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Example Style Guides

For example style guides applicable to applications, you can leaf through with the usual platform style guides (e.g., Windows, Apple, Gnome) for the organization, issues, and topics you may want to have. Many topics in these guides are not relevant to form-oriented UIs, but most of the guidelines for controls, messages, and dialog boxes have compliments for forms. There’s also guidelines for web sites, (e.g., usability.gov), but these will generally be less useful for applications.

What to Include

For the basic approach, see answers to How did you create design guidelines for your organization?How did you create design guidelines for your organization? To answer your specific question, I make a distinction between “elements,” or pieces of a UI (records, fields, layout, forms, command, and feedback), and “functions” (what some might call “patterns”), which assemble multiple elements into a standard UI for a common step in the user’s tasks (e.g., login, query, reports, undo, sort, zoom, help). I cover both in a style guide.

The idea of a style guide is to avoid you having to design everything yourself, so if a custom function only exists in one form, don’t include it in the style guide. However, you may want to include components or abstractions of the function that are commonly used throughout the tool or suite.

The Deliverables

Ideally, the ultimate form of the style guide should be what works best for your users –not the tool/suite users, but the developers and designers that will use the styled guide to make the tool. A style guide should make their job easier, not harder. If it’s too hard for your users to find the right guidelines for a particular case, or learn and understand them, or implement them, they’re not going to. You can apply your UX skills to making the guideline deliverables by interviewing and observing your designers and developers to find out what will work for them (in your case, you may be limited to phone interviews with your developers; better than nothing).

This implies the product may employ multiple media. Chances are the “main” product will be some sort of hyperlinked document, which has obvious advantages for reference material. However, there may also be a summary quick reference guide or checklists, printable posters to promote the guidelines and highlight key features, a library of style-guide-compatible templates / patterns / CSSs, and seminars and workshops (possibly conducted remotely) for you to personally introduce the guidelines and show their advantages for the designers and developers. Frankly, creating the guidelines is only the start. Most of the work is promoting and enforcing the guidelines. Try to get the time, budget, and organizational support for that.

Example Style Guides

For example style guides applicable to applications, you can leaf through with the usual platform style guides (e.g., Windows, Apple, Gnome) for the organization, issues, and topics you may want to have. Many topics in these guides are not relevant to form-oriented UIs, but most of the guidelines for controls, messages, and dialog boxes have compliments for forms. There’s also guidelines for web sites, (e.g., usability.gov), but these will generally be less useful for applications.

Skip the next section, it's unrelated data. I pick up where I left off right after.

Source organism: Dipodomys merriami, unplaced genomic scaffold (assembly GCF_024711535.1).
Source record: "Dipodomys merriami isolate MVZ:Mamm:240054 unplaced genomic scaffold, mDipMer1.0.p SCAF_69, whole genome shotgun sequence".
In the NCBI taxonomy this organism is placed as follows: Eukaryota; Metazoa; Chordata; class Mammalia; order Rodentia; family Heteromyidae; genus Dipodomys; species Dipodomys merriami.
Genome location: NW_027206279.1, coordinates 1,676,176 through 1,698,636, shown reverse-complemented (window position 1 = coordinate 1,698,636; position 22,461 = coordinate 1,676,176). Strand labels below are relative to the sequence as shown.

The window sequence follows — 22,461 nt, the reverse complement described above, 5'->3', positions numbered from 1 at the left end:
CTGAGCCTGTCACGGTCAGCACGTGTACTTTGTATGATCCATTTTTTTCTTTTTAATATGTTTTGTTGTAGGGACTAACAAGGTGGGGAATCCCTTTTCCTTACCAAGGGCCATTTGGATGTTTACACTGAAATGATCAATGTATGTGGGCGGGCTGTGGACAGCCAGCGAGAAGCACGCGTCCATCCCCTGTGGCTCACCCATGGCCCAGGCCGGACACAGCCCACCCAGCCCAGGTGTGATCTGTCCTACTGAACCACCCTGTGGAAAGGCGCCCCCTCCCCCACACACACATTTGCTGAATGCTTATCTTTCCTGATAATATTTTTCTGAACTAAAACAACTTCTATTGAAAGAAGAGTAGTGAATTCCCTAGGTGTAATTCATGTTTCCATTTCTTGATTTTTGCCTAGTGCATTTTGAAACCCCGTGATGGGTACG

What to Include

For the basic approach, see answers to How did you create design guidelines for your organization? To answer your specific question, I make a distinction between “elements,” or pieces of a UI (records, fields, layout, forms, command, and feedback), and “functions” (what some might call “patterns”), which assemble multiple elements into a standard UI for a common step in the user’s tasks (e.g., login, query, reports, undo, sort, zoom, help). I cover both in a style guide.

The idea of a style guide is to avoid you having to design everything yourself, so if a custom function only exists in one form, don’t include it in the style guide. However, you may want to include components or abstractions of the function that are commonly used throughout the tool or suite.

The Deliverables

Ideally, the ultimate form of the style guide should be what works best for your users –not the tool/suite users, but the developers and designers that will use the styled guide to make the tool. A style guide should make their job easier, not harder. If it’s too hard for your users to find the right guidelines for a particular case, or learn and understand them, or implement them, they’re not going to. You can apply your UX skills to making the guideline deliverables by interviewing and observing your designers and developers to find out what will work for them (in your case, you may be limited to phone interviews with your developers; better than nothing).